“I carried a small notebook around with me everywhere I went for my son’s first 3 months of life,” she recalls. “I noted everything that worked and didn’t work in relation to motherhood and fitness. Eventually I was able to narrow down my training, nutrition, lifestyle and even hormonal insights into 101 of my best tips for postnatal fitness.”

When Vogel started her first book, she took a traditional writer’s approach. “Create an outline and start writing,” she states. “It took me maybe a month or two, writing a little every day.”

Goodman’s approach: “I use brain-mapping [software] to organize my writing.” He then collates the information onto cue cards, each representing about 300–600 words. “After that, it’s about filling in the blanks,” he adds.

Next Steps

You’ve organized your thoughts, put fingers to keyboard and written your first e-book. But before you publish, consider hiring an editor and a graphic artist, the former to make sure your content reads well, and the latter to create a polished, visually pleasing final product.

“I’ve hired great copyeditors on oDesk (www.odesk.com) for around $15/hour,” says Goodman. “An editor is more expensive. For Ignite the Fire, the editing cost was $9,000 from start to finish, and it was worth every penny.”

“I recently hired a designer to put all of my e-books into an attractive layout that’s easy to read online,” notes Vogel. “Easy online (or tablet) reading is key for e-books.” She also suggests having a designer create a “cover” that looks similar to what you’d see on a hard-copy book.

Ready, Set, Publish!

Horney, Goodman and Liz DiAlto, fitness and lifestyle consultant in Laguna Beach, California, all used Amazon’s Kindle Direct Publishing (https://kdp.amazon.com) to publish their books, which are all live and for sale on Amazon. To learn the nuts and bolts of this process—which are too many to discuss here—visit Amazon .com and download the free e-book Publish on Amazon Kindle with Kindle Direct Publishing. It provides step-by-step instructions on everything from preparing your manuscript to making your first sale.

An alternative to using Amazon is to create PDF versions of your books and make them available for purchase on your website, as Vogel did.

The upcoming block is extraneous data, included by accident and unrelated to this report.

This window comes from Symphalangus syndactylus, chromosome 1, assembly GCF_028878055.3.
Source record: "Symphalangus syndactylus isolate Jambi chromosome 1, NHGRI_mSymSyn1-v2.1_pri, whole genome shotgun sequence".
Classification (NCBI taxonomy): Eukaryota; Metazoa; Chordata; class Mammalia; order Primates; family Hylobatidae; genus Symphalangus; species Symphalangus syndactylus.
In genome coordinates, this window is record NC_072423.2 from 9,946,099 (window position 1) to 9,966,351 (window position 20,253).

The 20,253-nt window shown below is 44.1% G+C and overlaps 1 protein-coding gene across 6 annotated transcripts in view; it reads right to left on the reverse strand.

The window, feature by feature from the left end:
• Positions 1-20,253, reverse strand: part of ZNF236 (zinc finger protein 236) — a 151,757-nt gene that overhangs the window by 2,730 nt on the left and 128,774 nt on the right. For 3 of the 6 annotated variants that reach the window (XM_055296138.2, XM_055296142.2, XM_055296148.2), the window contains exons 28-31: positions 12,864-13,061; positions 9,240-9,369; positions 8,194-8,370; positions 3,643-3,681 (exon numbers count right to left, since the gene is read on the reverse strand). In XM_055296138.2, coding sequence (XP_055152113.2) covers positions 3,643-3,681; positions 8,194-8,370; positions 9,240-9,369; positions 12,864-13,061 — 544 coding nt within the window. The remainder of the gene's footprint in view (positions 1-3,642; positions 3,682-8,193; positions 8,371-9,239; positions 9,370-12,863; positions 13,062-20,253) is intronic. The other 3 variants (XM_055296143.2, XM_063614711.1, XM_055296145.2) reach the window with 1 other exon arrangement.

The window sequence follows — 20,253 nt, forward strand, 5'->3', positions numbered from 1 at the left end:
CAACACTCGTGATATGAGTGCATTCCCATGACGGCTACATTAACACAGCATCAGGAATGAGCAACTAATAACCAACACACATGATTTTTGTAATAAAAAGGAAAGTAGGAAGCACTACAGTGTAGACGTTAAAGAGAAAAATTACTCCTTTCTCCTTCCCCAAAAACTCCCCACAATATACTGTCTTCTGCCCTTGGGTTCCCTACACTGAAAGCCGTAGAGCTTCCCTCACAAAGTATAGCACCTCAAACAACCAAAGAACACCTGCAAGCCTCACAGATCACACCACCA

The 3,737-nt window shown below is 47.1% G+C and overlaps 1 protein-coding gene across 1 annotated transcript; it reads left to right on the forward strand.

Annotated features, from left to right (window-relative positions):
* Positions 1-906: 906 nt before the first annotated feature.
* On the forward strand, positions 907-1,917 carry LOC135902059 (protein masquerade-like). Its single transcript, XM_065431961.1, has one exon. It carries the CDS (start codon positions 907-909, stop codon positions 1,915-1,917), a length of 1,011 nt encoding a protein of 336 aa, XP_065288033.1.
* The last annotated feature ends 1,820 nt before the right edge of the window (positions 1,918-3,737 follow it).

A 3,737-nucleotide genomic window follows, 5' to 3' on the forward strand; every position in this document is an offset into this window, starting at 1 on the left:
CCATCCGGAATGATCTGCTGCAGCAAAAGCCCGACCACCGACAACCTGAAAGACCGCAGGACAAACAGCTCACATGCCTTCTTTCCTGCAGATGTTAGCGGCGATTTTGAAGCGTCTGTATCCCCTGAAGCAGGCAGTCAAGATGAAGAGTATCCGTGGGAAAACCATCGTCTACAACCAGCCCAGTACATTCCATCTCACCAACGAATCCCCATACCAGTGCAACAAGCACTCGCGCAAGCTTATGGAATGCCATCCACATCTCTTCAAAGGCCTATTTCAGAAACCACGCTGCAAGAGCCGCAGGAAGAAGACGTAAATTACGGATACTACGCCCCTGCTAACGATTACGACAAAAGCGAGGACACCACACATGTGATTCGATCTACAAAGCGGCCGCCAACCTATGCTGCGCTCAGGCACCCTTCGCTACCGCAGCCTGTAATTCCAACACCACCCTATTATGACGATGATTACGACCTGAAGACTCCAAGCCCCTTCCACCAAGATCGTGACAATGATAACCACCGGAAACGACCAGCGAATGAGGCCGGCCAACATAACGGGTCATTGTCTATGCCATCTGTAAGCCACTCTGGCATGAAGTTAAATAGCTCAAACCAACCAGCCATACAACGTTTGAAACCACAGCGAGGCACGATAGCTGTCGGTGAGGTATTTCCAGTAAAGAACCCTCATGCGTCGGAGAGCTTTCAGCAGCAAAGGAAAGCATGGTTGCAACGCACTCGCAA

Promote, Promote, Promote

Congratulations, your book is published! Now, it’s time to tell the world.

When DiAlto published her book, she opted to take advantage of an offer to run a free promotion on Amazon for 5 days. “The purpose is to get a ton of downloads and reviews so you can get the book ranked high in the ‘Free’ category, which will help it perform once the promotion is over,” she notes.

It might seem ludicrous to give away all your hard work, but Goodman emphasizes that most e-books are produced as a means to a more lucrative end. “The goal of a Kindle book is to get people to read your work, become interested in you, and contact you for coaching or whatever other services you offer,” he explains. “I’ve had coaching clients who have moved 20,000 copies in 5 days—that’s 20,000 people in your target demographic who now have a copy of your book.”

He also suggests submitting your work to free book sites and telling everyone you know about it. Some examples of these sites are www.pixelofink.com and www.ereadernewstoday.com.

If you decide to use your book as a marketing vehicle or a lead generator, pepper its pages with information on how readers can get in touch with you, or with links to an email opt-in form on your website, Goodman advises.

Ryan Halvorson

Ryan Halvorson is an award-winning writer and editor. He is a long-time author and presenter for IDEA Health & Fitness Association, fitness industry consultant and former director of group training for Bird Rock Fit. He is also a Master Trainer for TriggerPoint.